Law and Ethics
Age and Ageing
Introduction Decisions regarding end-of-life treatment for patients with dementia (PWD) remain contentious. While previous research in this context has predominantly been conducted within a quantitative framework, little is known about the reasons underlying health professionals' beliefs; not least the ethical/philosophical concepts which may complicate decision-making in this patient group. Methods Semi-structured interviews were conducted with 6 participants (comprising: Medicine for the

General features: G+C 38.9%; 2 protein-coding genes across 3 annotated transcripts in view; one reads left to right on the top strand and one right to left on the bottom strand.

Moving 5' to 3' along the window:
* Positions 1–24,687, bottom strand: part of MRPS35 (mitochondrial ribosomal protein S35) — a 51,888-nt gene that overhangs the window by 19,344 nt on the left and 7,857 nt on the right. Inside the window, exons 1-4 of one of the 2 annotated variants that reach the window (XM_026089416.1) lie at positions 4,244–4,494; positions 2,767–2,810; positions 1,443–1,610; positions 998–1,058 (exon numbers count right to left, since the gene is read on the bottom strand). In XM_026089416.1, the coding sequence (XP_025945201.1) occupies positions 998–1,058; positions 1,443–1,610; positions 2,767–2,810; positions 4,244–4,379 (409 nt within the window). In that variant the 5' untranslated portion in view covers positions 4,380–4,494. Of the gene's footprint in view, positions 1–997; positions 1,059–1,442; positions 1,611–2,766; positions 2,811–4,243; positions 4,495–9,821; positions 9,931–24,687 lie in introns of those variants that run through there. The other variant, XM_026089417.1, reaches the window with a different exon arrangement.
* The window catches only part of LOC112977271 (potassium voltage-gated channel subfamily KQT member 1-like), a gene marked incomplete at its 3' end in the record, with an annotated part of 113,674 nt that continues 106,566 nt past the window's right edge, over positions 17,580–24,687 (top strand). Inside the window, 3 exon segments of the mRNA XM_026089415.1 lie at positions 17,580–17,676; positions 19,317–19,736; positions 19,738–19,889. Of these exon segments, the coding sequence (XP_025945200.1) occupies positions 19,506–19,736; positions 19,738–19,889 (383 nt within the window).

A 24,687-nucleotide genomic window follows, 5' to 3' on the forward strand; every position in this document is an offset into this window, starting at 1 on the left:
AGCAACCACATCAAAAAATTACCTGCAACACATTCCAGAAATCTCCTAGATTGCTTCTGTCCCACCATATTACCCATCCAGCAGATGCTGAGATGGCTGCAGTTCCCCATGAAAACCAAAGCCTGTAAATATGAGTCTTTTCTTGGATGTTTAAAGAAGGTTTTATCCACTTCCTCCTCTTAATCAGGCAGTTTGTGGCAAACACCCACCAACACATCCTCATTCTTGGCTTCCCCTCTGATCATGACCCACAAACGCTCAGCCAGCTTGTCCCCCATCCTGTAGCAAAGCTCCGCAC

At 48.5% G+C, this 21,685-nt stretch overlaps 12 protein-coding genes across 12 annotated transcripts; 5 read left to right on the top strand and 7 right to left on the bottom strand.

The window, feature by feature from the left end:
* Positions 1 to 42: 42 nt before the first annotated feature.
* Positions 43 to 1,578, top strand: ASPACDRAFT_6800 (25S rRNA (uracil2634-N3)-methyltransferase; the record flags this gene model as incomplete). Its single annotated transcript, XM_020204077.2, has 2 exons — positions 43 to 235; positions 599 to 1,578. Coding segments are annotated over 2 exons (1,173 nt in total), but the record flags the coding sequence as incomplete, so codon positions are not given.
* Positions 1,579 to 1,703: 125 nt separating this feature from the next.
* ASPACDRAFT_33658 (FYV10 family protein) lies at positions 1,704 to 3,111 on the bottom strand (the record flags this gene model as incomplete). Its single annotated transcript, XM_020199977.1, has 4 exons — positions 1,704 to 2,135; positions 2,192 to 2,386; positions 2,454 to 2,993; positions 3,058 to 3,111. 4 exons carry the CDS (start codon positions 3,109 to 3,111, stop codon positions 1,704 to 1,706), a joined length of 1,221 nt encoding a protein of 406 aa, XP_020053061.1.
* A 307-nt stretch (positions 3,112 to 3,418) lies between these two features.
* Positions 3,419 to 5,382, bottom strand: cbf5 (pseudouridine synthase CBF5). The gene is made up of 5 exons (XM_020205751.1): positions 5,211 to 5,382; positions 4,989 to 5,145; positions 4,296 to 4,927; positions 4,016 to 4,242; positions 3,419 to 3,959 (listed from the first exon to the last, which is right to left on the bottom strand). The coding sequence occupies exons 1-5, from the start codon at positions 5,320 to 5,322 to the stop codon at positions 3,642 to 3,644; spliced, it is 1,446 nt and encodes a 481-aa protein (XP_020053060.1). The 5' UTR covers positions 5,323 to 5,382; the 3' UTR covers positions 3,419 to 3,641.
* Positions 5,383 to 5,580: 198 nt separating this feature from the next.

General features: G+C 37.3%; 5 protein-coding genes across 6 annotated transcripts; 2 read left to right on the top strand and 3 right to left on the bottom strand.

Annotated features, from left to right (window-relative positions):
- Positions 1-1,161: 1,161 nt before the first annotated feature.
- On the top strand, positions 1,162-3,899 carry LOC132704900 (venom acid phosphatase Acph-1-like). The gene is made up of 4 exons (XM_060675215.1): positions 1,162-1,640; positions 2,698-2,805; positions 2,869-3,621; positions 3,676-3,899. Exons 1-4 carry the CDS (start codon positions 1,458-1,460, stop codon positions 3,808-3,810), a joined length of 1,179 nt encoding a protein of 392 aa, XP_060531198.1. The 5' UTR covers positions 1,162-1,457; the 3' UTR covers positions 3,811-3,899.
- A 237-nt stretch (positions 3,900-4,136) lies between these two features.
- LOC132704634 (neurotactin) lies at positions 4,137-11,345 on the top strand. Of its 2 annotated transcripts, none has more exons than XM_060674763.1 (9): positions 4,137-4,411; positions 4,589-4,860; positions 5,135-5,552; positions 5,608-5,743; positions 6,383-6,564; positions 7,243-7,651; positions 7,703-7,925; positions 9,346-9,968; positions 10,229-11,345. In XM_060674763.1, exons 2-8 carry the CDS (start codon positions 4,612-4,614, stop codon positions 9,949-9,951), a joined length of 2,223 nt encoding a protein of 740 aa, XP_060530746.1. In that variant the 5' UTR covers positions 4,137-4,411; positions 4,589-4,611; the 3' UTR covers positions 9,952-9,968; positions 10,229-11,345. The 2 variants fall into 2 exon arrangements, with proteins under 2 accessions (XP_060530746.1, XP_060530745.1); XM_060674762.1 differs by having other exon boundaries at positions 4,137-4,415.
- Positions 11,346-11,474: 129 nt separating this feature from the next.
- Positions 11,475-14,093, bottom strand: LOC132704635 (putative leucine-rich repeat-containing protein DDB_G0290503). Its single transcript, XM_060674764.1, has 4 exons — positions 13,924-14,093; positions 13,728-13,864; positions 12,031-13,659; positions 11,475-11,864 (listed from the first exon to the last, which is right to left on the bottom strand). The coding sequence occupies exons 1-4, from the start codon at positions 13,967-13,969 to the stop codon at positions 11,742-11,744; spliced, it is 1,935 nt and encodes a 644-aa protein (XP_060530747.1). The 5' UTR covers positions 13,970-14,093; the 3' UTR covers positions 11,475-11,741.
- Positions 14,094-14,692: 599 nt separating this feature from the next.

... ly [MFE] Consultants, Psychogeriatricians, and MFE Specialist/Psychiatric Liaison Nurses) working within the Norfolk and Norwich University Hospital NHS Trust. The interviews employed open-questions relating to: competence, autonomy and selfhood, quality of life, and the role of health professionals and relatives in decision-making. Audiotapes of the interviews were transcribed and responses coded by hand using interpretative content analysis. Results Dominant themes among participants' responses related to the difficulties posed by assessing quality of life and defining 'best interests' in PWD, and the role of relatives in end-of-life treatment decisions (EOLTDs). Conclusions The ethical and philosophical debates concerning dementia are real issues influencing EOLTDs in clinical practice. In particular, this research highlights the increasing role relatives play in influencing EOLTDs, underscoring the benefits and disadvantages associated with incorporating the 'family perspective'. There is a need for open and early dialogue regarding end-of-life issues, as well as greater training for health professionals with regard to this difficult task of communication if optimal end-of-life care for PWD is to be achieved.